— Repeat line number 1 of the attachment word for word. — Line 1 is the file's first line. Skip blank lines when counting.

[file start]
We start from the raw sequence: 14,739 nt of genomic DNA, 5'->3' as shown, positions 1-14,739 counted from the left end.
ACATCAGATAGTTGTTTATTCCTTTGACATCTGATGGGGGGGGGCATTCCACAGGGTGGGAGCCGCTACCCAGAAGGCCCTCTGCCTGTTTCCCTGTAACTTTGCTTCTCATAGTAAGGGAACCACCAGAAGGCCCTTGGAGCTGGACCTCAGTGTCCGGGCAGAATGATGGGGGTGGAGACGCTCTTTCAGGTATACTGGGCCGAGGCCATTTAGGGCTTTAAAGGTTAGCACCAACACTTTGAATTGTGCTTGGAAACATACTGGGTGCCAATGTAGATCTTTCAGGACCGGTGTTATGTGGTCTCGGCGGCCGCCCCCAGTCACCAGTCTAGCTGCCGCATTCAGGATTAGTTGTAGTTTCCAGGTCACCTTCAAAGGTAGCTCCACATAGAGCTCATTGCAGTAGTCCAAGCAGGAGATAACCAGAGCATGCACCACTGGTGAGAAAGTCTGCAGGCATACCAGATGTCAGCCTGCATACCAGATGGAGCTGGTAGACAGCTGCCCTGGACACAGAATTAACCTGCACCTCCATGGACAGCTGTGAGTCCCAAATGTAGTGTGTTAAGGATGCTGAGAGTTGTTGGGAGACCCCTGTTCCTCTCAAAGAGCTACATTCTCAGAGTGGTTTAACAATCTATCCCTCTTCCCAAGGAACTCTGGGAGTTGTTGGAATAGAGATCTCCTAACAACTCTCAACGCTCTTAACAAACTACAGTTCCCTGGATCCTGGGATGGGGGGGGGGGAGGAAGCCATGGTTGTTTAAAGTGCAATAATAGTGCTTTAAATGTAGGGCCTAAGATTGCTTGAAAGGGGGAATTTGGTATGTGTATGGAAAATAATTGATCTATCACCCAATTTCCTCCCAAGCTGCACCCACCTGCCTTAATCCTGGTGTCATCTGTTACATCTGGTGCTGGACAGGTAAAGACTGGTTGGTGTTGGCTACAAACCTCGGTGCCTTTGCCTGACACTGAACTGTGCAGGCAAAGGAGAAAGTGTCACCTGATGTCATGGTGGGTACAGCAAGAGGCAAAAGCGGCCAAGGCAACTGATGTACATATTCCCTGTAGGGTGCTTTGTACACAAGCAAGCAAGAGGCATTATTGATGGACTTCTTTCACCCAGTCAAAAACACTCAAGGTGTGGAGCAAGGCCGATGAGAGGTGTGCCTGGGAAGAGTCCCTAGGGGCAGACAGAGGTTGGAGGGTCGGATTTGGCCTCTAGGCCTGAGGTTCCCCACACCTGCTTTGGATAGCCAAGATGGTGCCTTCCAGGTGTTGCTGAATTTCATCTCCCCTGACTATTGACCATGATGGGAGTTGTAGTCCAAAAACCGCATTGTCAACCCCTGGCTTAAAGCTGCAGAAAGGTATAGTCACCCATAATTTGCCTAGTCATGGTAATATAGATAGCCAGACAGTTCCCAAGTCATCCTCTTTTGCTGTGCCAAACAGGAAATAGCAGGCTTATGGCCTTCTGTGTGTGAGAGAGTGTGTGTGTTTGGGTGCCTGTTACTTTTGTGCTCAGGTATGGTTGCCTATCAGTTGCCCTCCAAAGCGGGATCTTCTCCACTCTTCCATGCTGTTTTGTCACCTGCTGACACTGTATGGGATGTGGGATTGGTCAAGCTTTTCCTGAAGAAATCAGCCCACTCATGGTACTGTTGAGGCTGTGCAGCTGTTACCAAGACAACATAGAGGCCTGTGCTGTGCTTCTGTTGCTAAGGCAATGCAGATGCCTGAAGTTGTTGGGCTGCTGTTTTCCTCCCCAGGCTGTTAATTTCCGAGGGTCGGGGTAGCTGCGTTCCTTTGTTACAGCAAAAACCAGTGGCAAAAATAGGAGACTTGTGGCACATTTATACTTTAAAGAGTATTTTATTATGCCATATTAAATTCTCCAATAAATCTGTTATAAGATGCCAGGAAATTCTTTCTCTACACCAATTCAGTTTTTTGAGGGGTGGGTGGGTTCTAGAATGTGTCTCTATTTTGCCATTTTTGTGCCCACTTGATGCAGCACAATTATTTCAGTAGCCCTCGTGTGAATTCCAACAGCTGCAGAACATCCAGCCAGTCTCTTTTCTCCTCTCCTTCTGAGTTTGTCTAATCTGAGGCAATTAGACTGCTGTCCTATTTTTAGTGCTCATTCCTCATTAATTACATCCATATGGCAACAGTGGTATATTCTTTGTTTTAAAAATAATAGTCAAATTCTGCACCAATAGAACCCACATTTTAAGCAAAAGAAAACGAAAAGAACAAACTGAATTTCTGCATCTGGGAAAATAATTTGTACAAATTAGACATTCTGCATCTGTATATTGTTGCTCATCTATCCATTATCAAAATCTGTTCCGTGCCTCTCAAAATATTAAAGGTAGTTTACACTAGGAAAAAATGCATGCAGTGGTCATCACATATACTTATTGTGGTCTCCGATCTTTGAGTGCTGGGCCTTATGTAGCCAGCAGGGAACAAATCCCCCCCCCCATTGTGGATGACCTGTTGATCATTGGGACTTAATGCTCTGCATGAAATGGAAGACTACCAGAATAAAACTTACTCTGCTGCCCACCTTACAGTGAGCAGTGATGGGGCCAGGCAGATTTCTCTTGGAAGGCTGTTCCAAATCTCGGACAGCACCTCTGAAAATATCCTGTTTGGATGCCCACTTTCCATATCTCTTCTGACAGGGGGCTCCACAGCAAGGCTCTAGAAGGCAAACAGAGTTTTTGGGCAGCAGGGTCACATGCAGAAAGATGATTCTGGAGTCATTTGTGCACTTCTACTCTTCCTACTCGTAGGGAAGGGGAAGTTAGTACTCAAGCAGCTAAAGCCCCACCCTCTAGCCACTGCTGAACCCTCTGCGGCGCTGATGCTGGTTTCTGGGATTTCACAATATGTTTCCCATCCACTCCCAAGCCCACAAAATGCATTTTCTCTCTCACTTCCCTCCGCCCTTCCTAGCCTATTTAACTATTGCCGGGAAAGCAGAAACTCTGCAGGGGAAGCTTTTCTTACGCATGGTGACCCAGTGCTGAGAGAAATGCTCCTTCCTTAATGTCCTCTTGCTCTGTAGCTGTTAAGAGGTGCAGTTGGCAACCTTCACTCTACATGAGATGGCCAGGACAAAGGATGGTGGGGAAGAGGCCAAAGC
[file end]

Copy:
We start from the raw sequence: 14,739 nt of genomic DNA, 5'->3' as shown, positions 1-14,739 counted from the left end.